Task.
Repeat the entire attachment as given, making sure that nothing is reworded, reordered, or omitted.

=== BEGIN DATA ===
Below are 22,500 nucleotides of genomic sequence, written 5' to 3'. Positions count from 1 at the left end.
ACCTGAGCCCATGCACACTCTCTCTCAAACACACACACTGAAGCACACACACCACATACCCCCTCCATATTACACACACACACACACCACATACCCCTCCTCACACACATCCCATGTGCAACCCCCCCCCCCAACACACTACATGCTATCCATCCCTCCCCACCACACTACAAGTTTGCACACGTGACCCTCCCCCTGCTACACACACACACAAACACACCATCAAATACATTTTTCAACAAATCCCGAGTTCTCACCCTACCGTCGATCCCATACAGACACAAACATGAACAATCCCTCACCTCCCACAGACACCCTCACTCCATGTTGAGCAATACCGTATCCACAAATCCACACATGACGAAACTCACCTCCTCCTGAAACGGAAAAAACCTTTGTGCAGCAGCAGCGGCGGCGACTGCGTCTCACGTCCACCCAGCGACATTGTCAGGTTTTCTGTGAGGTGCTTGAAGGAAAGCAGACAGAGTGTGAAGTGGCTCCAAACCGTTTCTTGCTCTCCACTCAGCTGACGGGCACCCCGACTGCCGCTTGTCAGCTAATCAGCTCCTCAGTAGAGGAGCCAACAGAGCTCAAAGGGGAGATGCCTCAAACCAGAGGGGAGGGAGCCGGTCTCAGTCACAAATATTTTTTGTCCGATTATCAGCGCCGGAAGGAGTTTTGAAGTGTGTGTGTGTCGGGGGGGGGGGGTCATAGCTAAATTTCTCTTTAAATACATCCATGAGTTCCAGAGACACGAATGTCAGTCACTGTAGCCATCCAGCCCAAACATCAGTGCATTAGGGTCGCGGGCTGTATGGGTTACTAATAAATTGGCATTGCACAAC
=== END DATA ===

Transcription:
Below are 22,500 nucleotides of genomic sequence, written 5' to 3'. Positions count from 1 at the left end.
ACCTGAGCCCATGCACACTCTCTCTCAAACACACACACTGAAGCACACACACCACATACCCCCTCCATATTACACACACACACACACCACATACCCCTCCTCACACACATCCCATGTGCAACCCCCCCCCCCAACACACTACATGCTATCCATCCCTCCCCACCACACTACAAGTTTGCACACGTGACCCTCCCCCTGCTACACACACACACAAACACACCATCAAATACATTTTTCAACAAATCCCGAGTTCTCACCCTACCGTCGATCCCATACAGACACAAACATGAACAATCCCTCACCTCCCACAGACACCCTCACTCCATGTTGAGCAATACCGTATCCACAAATCCACACATGACGAAACTCACCTCCTCCTGAAACGGAAAAAACCTTTGTGCAGCAGCAGCGGCGGCGACTGCGTCTCACGTCCACCCAGCGACATTGTCAGGTTTTCTGTGAGGTGCTTGAAGGAAAGCAGACAGAGTGTGAAGTGGCTCCAAACCGTTTCTTGCTCTCCACTCAGCTGACGGGCACCCCGACTGCCGCTTGTCAGCTAATCAGCTCCTCAGTAGAGGAGCCAACAGAGCTCAAAGGGGAGATGCCTCAAACCAGAGGGGAGGGAGCCGGTCTCAGTCACAAATATTTTTTGTCCGATTATCAGCGCCGGAAGGAGTTTTGAAGTGTGTGTGTGTCGGGGGGGGGGGGTCATAGCTAAATTTCTCTTTAAATACATCCATGAGTTCCAGAGACACGAATGTCAGTCACTGTAGCCATCCAGCCCAAACATCAGTGCATTAGGGTCGCGGGCTGTATGGGTTACTAATAAATTGGCATTGCACAAC